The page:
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Free market approach proposed for medicinal marijuana program in Mississippi


When Mississippi launched its casino industry in 1992, it decided to use the free market approach rather than having only a limited number of licenses available. An initiative for a proposed constitutional amendment to set up a medical marijuana program in Mississippi takes a similar free-market approach.

Jamie Grantham

“We are coming later to the game, but there are advantages because we are able to see what other states have done–what has worked and what has not worked—to craft an initiative for a strictly regulated medical marijuana program,” said Jamie Grantham, communications director, (MCC).

MCC is in the process of collecting signatures to put a proposed constitutional amendment for a medical marijuana program on the ballot in 2020. Grantham said it has been collecting signatures for ten months and is doing a major push this summer to finish getting the 86,185 signatures of voters needed to put the initiative on the ballot.

Grantham said officials with MCC studied medicinal marijuana programs in other states when crafting the initiative.

“Thirty-three other states have medical marijuana programs,” she said. “And of those, about three million Americans are receiving relief from symptoms of debilitating medical conditions. Mississippi should have the same options for people who are suffering here.”

Neighboring Arkansas is considered to have one of the worst medical marijuana rollouts in the country. Voters approved a constitutional amended in 2016, and the first dispensaries opened only recently. As of the end of July, six dispensaries were open in the state.

David Boyer, legislative analyst, Marijuana Policy Project, said the Medical Marijuana Commission in Arkansas did not do an adequate job scoring applications, which plagued the rollout of the program with lawsuits. And he said it was a mistake to license so few dispensaries and grow facilities.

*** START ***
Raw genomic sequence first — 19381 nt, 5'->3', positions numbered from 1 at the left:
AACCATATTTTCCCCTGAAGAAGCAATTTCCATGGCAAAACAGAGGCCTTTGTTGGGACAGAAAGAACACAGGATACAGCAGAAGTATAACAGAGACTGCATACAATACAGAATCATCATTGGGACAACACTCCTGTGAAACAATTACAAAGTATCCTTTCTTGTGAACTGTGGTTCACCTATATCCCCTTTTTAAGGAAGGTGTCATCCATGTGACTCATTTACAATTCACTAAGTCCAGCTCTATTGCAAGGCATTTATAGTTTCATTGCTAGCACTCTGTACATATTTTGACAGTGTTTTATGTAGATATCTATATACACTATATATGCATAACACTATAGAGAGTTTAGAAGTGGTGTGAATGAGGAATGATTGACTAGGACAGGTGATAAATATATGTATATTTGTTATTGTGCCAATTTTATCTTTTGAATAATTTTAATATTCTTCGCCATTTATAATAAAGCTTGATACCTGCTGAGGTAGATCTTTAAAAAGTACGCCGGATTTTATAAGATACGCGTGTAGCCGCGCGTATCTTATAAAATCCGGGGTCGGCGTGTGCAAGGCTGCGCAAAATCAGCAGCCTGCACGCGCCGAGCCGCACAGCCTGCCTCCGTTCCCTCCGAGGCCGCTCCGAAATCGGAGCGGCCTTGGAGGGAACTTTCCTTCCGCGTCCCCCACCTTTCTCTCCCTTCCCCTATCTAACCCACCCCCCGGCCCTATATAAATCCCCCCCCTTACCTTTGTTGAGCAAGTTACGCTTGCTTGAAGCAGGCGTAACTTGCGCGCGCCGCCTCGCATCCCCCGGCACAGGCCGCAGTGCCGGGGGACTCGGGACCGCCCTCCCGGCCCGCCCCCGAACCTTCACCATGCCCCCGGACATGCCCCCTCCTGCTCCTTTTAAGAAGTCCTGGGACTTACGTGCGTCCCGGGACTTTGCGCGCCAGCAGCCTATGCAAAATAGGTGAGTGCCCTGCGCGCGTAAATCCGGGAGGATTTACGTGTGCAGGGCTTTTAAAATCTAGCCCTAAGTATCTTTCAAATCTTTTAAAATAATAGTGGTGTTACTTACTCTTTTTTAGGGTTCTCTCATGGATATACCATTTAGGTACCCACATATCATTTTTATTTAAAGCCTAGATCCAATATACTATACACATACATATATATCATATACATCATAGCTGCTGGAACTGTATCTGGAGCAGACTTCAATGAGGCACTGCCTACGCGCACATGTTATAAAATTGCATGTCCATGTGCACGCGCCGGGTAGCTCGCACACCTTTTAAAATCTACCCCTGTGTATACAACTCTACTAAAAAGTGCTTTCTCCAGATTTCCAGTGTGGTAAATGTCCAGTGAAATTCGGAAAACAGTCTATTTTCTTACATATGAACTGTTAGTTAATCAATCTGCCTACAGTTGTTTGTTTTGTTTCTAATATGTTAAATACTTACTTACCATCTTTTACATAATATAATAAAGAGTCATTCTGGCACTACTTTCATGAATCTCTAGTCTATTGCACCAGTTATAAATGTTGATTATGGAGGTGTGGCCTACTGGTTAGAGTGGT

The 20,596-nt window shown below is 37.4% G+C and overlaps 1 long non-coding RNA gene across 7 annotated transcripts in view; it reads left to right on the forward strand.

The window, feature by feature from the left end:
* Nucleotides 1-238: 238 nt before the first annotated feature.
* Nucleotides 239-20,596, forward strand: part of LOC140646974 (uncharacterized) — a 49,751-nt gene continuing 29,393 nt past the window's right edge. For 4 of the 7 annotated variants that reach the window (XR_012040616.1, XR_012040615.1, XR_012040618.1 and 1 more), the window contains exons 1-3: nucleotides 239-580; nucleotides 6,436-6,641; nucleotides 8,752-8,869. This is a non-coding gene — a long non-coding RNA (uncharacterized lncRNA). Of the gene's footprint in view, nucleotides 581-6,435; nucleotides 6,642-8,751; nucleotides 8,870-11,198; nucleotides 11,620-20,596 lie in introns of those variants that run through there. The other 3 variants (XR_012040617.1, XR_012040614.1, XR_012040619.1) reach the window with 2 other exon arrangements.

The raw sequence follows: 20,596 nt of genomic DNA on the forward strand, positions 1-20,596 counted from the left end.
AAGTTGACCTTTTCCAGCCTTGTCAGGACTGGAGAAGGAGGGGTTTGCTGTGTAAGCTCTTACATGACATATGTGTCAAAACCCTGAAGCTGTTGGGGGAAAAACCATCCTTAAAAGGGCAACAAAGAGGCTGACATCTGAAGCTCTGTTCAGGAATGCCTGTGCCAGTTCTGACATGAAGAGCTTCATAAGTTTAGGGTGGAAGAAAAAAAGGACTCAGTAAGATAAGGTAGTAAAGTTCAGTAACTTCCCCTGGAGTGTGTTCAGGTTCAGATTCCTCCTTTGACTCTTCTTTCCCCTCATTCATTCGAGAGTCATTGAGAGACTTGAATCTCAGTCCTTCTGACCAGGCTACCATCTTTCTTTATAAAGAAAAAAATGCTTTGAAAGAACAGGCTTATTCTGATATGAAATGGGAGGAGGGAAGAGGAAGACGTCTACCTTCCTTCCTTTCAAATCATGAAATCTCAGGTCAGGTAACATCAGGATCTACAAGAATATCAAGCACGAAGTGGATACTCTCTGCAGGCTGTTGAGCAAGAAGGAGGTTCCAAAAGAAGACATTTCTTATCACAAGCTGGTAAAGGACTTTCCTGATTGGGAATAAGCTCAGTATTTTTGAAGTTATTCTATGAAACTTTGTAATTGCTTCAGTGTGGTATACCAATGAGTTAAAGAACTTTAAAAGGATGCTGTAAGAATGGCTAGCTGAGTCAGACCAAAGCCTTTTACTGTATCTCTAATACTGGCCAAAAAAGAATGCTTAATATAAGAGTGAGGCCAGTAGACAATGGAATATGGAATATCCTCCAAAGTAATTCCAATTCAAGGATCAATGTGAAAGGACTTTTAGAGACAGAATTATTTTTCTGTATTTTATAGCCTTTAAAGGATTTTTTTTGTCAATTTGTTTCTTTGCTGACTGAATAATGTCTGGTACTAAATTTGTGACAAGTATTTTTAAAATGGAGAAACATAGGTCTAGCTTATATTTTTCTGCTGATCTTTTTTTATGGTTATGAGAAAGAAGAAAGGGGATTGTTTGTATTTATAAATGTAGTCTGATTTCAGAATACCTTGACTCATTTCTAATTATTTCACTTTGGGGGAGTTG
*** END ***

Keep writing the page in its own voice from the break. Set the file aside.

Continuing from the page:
“Medical marijuana laws serve the patient best when they allow for competition in the marketplace,” Boyer said. “This provides the patient with the best quality medicine at an affordable price.”

Grantham said the free-market approach will allow patients to have access to their medicine as soon as possible because there are unlikely to be things that have held up implementation in other states.

“Any business that wants to be licensed to grow or dispense can apply to the Mississippi Department of Health,” she said. “If they meet requirements, then they will be a licensed medical marijuana business in Mississippi. Mississippi is a very rural state. Our primary concern as it is a healthcare initiative is for patients to have access to their medicine. Our hope is they will not have to drive a long distance to get to a medical marijuana treatment center.”

Polls have shown about 77 percent of people in Mississippi favor legalizing medical marijuana.

“People understand that it helps people with debilitating medical conditions,” Grantham said. “I got involved with it because I saw the potential for it to help so many people in Mississippi.”